Published February 14, 2013
This scenario is very familiar to boomers: a couple, married 30-plus years, with three great kids, maybe some grandkids, living in a beautiful home and nearing retirement call it quits and head to divorce court.
Baby boomers turned empty-nesters are increasingly filing for divorce as they find themselves no longer happy with the partner they have spent so many years with.
New research by sociologists Susan Brown and I-Fen Lin of Bowling Green State University find the divorce rate among people 50 and over continues to increase. For new baby-boomer empty nesters, the divorce rate has doubled over the past two decades with 1 in 4 now getting divorced.
Getting divorced later in life can impact boomers’ financial situations in a very complex manner especially when it comes to dividing retirement accounts.
According to Howard Hook, a certified financial planner with EKS Associates in Princeton, N.J., when it comes to aging and finances, the cards are often stacked against singles—especially newly-solitaire boomers.
Hook offered the following advice to suddenly-single boomers on how they can best protect their assets and navigate their finances when in or approaching retirement:
Boomer: What disadvantages would suddenly-single baby boomers encounter in terms of taxes and deductions?
Hook: Suddenly-single baby boomer will be paying a higher percentage of tax on their income compared to married boomers.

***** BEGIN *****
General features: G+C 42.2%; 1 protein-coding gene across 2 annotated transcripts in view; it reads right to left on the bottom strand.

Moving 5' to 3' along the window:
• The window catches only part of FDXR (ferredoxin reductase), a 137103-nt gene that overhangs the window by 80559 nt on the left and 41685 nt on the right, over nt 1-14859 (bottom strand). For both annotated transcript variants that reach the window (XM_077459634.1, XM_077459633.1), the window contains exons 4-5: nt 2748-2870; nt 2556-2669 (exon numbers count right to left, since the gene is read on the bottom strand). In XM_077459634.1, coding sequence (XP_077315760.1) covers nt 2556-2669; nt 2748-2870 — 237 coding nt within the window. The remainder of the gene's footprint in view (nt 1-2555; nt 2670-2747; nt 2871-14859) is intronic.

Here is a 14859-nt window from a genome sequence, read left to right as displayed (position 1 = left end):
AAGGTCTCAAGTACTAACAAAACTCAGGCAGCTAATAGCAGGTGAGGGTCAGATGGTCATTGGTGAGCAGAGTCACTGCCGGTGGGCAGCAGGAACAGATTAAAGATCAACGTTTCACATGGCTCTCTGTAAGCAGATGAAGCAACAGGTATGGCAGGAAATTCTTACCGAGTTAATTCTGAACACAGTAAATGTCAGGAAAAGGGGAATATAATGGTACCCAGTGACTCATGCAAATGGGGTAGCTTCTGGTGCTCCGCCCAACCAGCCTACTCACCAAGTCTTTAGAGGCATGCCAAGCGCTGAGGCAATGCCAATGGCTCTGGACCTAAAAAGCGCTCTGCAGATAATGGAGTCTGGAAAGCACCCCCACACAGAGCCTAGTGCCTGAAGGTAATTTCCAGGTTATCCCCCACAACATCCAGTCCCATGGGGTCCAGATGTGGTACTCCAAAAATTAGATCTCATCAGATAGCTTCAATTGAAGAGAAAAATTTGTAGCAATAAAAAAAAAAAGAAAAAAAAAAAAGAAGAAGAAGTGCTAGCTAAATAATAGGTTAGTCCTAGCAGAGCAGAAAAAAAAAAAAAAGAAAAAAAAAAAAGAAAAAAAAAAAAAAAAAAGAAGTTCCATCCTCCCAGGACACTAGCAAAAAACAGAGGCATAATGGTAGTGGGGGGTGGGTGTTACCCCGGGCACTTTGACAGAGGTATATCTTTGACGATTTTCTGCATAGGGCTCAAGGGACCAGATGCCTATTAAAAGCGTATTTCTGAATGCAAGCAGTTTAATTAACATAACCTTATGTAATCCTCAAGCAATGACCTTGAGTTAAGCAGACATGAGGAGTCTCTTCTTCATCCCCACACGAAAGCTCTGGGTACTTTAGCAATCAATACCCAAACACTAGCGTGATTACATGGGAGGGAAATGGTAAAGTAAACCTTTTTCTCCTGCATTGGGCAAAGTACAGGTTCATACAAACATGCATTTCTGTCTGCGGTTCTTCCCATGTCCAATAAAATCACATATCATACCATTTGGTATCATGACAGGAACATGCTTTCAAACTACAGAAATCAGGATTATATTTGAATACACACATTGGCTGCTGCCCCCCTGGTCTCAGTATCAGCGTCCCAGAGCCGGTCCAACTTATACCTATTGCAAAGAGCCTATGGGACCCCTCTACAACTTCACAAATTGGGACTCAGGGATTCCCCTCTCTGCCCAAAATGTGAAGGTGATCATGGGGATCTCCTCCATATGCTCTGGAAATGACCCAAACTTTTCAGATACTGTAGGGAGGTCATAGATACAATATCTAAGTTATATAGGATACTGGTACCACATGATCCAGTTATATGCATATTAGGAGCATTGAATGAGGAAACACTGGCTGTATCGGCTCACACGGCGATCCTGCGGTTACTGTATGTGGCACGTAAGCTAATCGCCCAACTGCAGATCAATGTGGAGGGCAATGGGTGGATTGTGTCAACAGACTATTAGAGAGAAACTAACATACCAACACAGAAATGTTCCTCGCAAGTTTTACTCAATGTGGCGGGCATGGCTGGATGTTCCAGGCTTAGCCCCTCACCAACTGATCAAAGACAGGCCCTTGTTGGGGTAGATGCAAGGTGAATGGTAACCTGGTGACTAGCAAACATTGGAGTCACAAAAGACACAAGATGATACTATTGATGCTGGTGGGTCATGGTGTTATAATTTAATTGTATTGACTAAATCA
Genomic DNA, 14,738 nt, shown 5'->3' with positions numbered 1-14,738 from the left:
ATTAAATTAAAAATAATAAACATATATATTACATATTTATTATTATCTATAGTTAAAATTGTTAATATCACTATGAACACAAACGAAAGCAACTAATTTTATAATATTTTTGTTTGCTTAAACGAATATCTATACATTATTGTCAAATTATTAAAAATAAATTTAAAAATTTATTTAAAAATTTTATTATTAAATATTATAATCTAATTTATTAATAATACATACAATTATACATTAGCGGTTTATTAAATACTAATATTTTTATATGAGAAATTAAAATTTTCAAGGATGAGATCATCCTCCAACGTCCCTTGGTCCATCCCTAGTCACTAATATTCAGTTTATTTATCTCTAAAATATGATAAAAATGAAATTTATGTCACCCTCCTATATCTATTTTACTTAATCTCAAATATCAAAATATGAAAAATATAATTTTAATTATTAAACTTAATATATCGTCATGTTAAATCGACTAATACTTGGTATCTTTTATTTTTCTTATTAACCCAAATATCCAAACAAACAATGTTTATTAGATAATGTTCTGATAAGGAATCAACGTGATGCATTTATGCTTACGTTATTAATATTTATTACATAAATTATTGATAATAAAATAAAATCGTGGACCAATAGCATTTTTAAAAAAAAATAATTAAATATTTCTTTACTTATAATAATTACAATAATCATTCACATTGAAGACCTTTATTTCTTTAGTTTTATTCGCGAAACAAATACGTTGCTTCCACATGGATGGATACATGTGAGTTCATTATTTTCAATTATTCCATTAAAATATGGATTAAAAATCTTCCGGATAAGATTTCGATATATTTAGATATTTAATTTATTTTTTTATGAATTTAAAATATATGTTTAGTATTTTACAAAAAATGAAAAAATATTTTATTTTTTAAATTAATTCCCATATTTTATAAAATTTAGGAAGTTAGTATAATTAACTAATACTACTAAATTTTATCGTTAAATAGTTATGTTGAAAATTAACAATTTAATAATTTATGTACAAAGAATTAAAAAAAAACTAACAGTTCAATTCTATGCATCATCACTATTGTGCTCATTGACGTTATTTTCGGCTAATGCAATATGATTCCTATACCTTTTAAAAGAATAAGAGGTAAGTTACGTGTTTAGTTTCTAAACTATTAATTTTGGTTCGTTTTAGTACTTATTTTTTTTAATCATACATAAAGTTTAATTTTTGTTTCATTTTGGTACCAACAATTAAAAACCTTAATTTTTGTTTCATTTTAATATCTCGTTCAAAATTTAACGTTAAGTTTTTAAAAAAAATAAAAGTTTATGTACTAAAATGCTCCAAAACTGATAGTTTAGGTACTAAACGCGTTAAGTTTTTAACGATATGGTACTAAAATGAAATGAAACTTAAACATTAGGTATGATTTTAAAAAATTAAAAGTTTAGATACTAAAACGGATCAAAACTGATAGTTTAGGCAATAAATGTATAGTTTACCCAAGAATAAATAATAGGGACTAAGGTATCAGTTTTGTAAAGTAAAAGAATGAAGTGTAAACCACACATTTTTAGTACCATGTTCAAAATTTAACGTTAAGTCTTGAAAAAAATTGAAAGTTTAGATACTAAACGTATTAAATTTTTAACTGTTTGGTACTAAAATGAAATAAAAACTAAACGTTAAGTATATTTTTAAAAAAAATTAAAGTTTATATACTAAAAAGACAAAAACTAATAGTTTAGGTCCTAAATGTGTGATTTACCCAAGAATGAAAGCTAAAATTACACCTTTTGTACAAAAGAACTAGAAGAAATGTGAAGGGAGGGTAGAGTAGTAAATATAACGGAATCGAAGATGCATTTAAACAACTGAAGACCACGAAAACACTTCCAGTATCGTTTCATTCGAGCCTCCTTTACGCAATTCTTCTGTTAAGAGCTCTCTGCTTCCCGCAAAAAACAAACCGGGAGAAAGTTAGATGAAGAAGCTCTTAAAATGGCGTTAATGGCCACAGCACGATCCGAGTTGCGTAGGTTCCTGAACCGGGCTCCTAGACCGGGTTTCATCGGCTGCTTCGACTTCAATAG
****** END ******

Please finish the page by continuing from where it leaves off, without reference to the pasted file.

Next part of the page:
Here’s an example:
Two households both earning $150,000. Household A consists of a single baby boomer and Household B consists of married baby boomers. Household A will pay 19% more federal income tax than Household B.
The tax code is written such that more of the taxable income for a household consisting of married taxpayer’s is taxed at lower rates than the taxable income in a single household’s taxable income.
Another disadvantage for singles is the potential loss of certain tax deductions that may have been taken while married. For example, someone who received the primary residence as part of a divorce settlement would continue to take a deduction for property taxes while the person not receiving the home as part of the settlement would not be able to take the deduction unless they bought another home.
Boomer: What retirement strategies do newly-divorced boomers not have that are available to married people?
Hook: The ability to stretch pension benefits over more than one life span.
Companies that offer a pension plan for their employees many times do not allow an un-married person the option of paying the pension over “joint lives”, an option available to a married employee with their spouse. This can be harmful for a recently-divorced person who may be financially supporting a sibling or an older parent who wants reassurance the relative will be taken care of if they pass away.
Singles also lose the ability to maximize the amount of money saved in a qualified retirement account such as a 401(k) or 403(b).The maximum contribution for someone over age 50 to a 401(k) plan is $23,000 (in 2013). A married couple where both spouses are eligible for a 401(k)plan can contribute twice the amount or $46,000 in total.
Boomer: Why do you find that newly single boomers are largely ignored by financial professionals and how can they get the financial assistance they need?
Hook: There is a misconception that certain planning strategies do not apply to single people.